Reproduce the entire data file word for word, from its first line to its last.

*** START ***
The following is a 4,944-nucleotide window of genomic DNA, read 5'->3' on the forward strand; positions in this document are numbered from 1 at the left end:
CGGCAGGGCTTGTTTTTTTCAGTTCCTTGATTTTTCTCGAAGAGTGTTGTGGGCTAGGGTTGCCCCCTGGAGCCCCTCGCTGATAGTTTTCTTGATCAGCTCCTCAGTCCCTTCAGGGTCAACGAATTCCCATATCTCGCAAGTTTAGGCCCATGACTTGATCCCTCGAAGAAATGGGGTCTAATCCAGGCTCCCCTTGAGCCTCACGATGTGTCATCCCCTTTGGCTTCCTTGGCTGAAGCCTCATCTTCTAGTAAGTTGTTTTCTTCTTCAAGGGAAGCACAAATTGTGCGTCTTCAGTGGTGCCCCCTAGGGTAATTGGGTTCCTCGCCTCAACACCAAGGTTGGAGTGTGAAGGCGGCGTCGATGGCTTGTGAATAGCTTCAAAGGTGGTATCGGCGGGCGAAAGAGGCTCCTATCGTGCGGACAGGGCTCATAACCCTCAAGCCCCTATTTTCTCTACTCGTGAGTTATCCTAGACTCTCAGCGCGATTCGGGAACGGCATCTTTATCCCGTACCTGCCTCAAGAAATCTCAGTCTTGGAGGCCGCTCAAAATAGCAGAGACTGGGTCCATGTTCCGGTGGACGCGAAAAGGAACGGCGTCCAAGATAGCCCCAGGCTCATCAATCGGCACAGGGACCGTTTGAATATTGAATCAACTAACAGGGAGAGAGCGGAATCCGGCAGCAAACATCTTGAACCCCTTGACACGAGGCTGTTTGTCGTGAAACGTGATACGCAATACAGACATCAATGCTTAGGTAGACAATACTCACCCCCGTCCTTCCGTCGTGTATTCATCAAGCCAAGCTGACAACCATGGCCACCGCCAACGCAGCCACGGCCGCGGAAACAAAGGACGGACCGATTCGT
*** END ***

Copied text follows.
The following is a 4,944-nucleotide window of genomic DNA, read 5'->3' on the forward strand; positions in this document are numbered from 1 at the left end:
CGGCAGGGCTTGTTTTTTTCAGTTCCTTGATTTTTCTCGAAGAGTGTTGTGGGCTAGGGTTGCCCCCTGGAGCCCCTCGCTGATAGTTTTCTTGATCAGCTCCTCAGTCCCTTCAGGGTCAACGAATTCCCATATCTCGCAAGTTTAGGCCCATGACTTGATCCCTCGAAGAAATGGGGTCTAATCCAGGCTCCCCTTGAGCCTCACGATGTGTCATCCCCTTTGGCTTCCTTGGCTGAAGCCTCATCTTCTAGTAAGTTGTTTTCTTCTTCAAGGGAAGCACAAATTGTGCGTCTTCAGTGGTGCCCCCTAGGGTAATTGGGTTCCTCGCCTCAACACCAAGGTTGGAGTGTGAAGGCGGCGTCGATGGCTTGTGAATAGCTTCAAAGGTGGTATCGGCGGGCGAAAGAGGCTCCTATCGTGCGGACAGGGCTCATAACCCTCAAGCCCCTATTTTCTCTACTCGTGAGTTATCCTAGACTCTCAGCGCGATTCGGGAACGGCATCTTTATCCCGTACCTGCCTCAAGAAATCTCAGTCTTGGAGGCCGCTCAAAATAGCAGAGACTGGGTCCATGTTCCGGTGGACGCGAAAAGGAACGGCGTCCAAGATAGCCCCAGGCTCATCAATCGGCACAGGGACCGTTTGAATATTGAATCAACTAACAGGGAGAGAGCGGAATCCGGCAGCAAACATCTTGAACCCCTTGACACGAGGCTGTTTGTCGTGAAACGTGATACGCAATACAGACATCAATGCTTAGGTAGACAATACTCACCCCCGTCCTTCCGTCGTGTATTCATCAAGCCAAGCTGACAACCATGGCCACCGCCAACGCAGCCACGGCCGCGGAAACAAAGGACGGACCGATTCGT